It’s estimated that 72% of people who use drugs or alcohol will eventually seek treatment for their substance abuse disorder. For now, there’s no hard data on how many transgender and intersex people seek substance abuse treatment. However, researchers estimate that most people in these groups eventually do seek treatment.

That’s the good news. The bad news is that substance abuse treatment often fails people with gender dysphoria. That’s because people with gender dysphoria may experience stigma, discrimination, and harassment while in treatment. 

In some cases, it comes in the form of blatant name-calling. In other cases, it comes as violence from other clients. But more often than not, transgender people are ignored, misunderstood, or feel out of place in traditional treatment centers. 

That’s because a lot of treatment centers advertise themselves as LGBTQ-friendly without having the knowledge, training, or lived experience of being LGBTQ. In fact, while a majority of mental healthcare providers report both high knowledge and acceptance of transgender and intersex people, evidence suggests that 86% of substance abuse counselors have no training about transgender issues.

For some, this might mean a lack of experience administering hormones, using incorrect pronouns, or not having gender-neutral bathrooms. As a result, transgender clients may feel uncomfortable, judged, or unsafe. Not surprisingly, these negative experiences mean that many people with gender dysphoria leave treatment prematurely.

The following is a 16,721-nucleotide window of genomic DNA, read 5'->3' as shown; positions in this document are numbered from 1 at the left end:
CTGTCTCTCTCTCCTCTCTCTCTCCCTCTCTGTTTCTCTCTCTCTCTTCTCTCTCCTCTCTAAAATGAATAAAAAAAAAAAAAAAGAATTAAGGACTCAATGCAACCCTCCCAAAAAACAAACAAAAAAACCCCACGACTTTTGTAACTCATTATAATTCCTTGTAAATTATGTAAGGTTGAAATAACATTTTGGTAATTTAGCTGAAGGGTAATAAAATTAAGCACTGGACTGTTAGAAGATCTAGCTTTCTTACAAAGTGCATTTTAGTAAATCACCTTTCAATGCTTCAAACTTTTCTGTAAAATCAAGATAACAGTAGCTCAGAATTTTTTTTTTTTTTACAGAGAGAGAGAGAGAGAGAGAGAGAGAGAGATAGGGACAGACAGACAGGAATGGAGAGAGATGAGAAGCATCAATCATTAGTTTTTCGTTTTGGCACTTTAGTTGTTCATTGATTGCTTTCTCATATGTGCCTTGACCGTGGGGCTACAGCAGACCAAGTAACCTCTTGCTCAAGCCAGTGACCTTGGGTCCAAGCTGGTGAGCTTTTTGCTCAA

How Is La Fuente Different From Other Treatment Centers?

At La Fuente Hollywood Treatment Center, we believe that only specialized LGBTQ substance abuse treatment, administered by trained professionals, is effective when caring for people with gender dysphoria. 

As one of the few LGBTQ-affirmative substance abuse treatment centers in the United States, we’re dedicated to helping those with gender dysphoria overcome their addiction. 

We’re far from perfect, but we’re doing everything possible to become a leader in substance abuse treatment for those with gender dysphoria. To that end, we’re constantly educating ourselves and those we come in contact with. 

If you’d like to learn more about treating transgender and intersex clients, check out a few of our resources:

And if you’d like to learn more about our addiction treatment center located in Los Angeles, California, please fill out the form below. A member of our staff will contact you within 24 hours.